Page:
Like many people, I have lived through a traumatic experience. I always knew that trauma affected a person's mental state; I felt my anxiety worsen, my sadness become more debilitating, and I was, eventually, clinically diagnosed with PTSD, an anxiety disorder, and depression. What I didn't know was that trauma could have a profound impact on the physical body as well.
It seemed that the doctors I spoke with were not considering that what was happening to my physical body could be related to what was happening to me psychologically, and that was a very frustrating feeling. Doctors prescribed me strong ibuprofen, but no one ever suggested that my pain could be related to trauma, or that I could heal the pain with a plant-based diet.
To first gain some insight on the relationship between chronic pain and trauma, and what help those with chronic pain can find, Assuaged looked into the studies of Dr. Evan Parks, a Clinical Psychologist at Mary Free Bed Rehabilitation Hospital in Grand Rapids, MI.
According to Dr. Parks, trauma and chronic pain are definitely connected. “When people have a long history of chronic pain, it's not uncommon for there to be significant history of four or more what we call 'adverse childhood events' that have occurred in a person's life," Parks says. Adverse Childhood Experiences (ACEs) are potentially traumatic events that can have negative, lasting effects on health and well-being. They range from physical, emotional, or sexual abuse to parental divorce or the incarceration of a parent or guardian.
While these ACEs can be behind chronic pain, so can PTSD. According to an article in the Journal of Pain Research, "Post-traumatic stress symptoms are highly prevalent in chronic pain patients and may affect pain symptomatology negatively."
People who are suffering from chronic pain and have experienced trauma can either go to a clinic, such as Dr. Parks', which helps by giving physical and occupational therapy to heal the chronic pain, or ask their doctor about the different ways to help oneself through a change in lifestyle choices.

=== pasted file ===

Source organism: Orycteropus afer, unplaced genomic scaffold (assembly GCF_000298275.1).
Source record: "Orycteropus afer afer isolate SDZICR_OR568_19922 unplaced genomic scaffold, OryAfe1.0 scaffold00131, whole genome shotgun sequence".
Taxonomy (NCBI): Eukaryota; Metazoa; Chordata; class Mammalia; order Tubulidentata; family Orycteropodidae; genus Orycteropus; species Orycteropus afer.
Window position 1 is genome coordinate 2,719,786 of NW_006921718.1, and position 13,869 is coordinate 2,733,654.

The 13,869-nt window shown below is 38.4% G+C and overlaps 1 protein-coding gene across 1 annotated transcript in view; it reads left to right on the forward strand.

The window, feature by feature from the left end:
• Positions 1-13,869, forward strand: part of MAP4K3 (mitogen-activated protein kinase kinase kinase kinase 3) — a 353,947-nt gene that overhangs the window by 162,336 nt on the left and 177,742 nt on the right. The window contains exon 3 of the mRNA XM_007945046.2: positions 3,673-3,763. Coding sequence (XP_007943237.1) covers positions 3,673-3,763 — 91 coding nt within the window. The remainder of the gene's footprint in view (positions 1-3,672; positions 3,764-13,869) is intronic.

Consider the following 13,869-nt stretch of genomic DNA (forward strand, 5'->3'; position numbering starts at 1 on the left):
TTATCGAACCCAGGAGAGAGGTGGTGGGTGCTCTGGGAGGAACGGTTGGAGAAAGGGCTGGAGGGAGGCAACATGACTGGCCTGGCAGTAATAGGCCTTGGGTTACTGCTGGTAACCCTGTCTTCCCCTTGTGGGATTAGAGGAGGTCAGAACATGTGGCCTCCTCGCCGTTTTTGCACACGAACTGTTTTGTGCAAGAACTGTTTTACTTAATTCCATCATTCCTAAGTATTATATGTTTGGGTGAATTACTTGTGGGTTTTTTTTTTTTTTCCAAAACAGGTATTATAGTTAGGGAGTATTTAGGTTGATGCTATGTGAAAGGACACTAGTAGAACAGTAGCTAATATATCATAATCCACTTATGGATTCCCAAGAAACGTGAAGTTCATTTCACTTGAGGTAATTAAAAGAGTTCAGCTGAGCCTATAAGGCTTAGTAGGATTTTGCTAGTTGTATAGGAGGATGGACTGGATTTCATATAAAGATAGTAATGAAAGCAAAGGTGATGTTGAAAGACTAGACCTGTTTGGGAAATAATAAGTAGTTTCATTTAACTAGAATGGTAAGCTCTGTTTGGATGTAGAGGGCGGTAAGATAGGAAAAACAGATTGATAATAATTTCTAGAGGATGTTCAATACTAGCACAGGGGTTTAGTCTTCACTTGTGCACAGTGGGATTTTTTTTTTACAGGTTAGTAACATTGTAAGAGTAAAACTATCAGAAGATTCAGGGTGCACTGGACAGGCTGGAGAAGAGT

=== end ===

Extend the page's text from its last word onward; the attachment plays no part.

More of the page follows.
One option that many doctors recommend is to change your diet.
Dr. William Welches, DO, PhD., told the Cleveland Clinic in a recent article, “‘There are many ways to treat and manage chronic pain. One of the most exciting approaches, however — because it is all natural — is adopting an anti-inflammatory diet. The other options for pain don’t always work. Many patients don’t benefit from neural (nerve) blocks, and medication therapy often leads to undesired side effects.”
And, according to a news release by the Physicians Committee, a plant-based diet can help with chronic pain. The best types of foods to help with chronic pain are grapes, ginger, turmeric, soy and caffeine.
A new study by Frontiers in Nutrition also found that chronic types of pain, such as rheumatoid arthritis, are worsened by dairy and meat products. In their study, it showed that “diets rich in vegetables, fruits, and fiber are associated with lower BMI, have anti-inflammatory properties and help reduce pain and inflammation in these patients.”
If you are struggling with chronic pain and can’t seem to find the source, consider talking to your doctor about past traumas that may be linked to it. Also, be sure that when discussing your plan for healing, you talk with a nutritionist, because plant-based may be an extremely helpful way to go.
Find out about Dr. Park’s podcast and clinic here.
Find out more about the link between diet and pain here.
Child Trends. (2019). Adverse experiences.
Ravn, S. L., Vaegter, H. B., Cardel, T., & Andersen, T. E. (2018). The role of posttraumatic stress symptoms on chronic pain outcomes in chronic pain patients referred to rehabilitation. Journal of Pain Research, Volume 11, 527–536. doi: 10.2147/jpr.s155241